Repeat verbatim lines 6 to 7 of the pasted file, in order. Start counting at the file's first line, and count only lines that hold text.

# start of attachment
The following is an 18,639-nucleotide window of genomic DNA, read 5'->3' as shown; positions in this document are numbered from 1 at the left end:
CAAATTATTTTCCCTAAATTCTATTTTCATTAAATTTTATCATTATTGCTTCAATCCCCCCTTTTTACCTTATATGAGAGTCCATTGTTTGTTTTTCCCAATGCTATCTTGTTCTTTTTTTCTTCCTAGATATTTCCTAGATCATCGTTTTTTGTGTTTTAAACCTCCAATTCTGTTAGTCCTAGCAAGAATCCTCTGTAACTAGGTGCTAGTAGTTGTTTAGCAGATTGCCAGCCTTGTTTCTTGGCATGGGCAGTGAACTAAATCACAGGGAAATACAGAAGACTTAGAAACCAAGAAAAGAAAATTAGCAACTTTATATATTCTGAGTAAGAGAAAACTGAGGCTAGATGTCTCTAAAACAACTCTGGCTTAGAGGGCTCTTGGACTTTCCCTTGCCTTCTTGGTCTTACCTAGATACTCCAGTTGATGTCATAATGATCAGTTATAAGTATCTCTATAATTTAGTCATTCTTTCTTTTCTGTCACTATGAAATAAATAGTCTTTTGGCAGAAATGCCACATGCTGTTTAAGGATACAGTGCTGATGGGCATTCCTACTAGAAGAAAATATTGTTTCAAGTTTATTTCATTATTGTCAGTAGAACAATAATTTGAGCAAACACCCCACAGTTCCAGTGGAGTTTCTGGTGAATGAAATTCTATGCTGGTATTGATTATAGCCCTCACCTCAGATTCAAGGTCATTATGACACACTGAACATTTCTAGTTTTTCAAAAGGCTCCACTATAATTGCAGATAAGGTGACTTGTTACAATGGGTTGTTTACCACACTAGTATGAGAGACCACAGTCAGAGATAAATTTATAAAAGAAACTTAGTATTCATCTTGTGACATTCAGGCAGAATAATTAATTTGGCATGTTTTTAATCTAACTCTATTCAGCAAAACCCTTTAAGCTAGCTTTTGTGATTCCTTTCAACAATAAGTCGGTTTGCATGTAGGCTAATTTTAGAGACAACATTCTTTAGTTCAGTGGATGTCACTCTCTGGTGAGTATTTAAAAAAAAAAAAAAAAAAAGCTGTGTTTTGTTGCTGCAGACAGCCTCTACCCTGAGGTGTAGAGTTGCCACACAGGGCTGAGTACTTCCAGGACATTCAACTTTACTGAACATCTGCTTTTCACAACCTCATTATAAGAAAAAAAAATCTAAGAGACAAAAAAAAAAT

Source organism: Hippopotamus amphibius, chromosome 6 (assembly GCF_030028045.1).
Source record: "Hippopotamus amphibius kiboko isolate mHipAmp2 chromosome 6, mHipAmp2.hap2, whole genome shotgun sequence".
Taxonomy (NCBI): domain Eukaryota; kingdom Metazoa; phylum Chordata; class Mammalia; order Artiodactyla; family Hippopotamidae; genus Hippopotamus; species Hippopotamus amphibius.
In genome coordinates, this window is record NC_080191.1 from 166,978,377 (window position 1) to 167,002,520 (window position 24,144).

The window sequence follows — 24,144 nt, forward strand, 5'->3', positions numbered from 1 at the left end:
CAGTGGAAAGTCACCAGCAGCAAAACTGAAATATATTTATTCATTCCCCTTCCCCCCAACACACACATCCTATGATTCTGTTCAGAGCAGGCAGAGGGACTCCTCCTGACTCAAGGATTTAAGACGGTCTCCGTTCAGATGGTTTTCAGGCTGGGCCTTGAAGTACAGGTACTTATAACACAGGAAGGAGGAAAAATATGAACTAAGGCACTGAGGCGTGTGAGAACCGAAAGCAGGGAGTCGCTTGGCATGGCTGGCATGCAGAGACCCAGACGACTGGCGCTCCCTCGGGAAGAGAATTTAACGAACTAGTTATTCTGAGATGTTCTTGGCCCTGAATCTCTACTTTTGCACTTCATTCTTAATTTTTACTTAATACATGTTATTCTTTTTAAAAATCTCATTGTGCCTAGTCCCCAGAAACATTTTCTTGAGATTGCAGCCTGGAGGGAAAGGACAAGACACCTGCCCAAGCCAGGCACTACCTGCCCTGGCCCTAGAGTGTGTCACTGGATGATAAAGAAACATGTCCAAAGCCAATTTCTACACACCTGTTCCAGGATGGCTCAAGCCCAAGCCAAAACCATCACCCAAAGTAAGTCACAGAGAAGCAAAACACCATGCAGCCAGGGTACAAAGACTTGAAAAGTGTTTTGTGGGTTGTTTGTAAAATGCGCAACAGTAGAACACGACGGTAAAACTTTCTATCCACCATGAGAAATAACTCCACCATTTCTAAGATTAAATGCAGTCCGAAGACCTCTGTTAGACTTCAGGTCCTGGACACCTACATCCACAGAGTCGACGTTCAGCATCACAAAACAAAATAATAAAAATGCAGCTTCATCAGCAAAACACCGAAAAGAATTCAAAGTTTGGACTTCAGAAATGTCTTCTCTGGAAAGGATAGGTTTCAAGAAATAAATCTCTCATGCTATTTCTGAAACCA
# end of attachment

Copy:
In genome coordinates, this window is record NC_080191.1 from 166,978,377 (window position 1) to 167,002,520 (window position 24,144).

The window sequence follows — 24,144 nt, forward strand, 5'->3', positions numbered from 1 at the left end: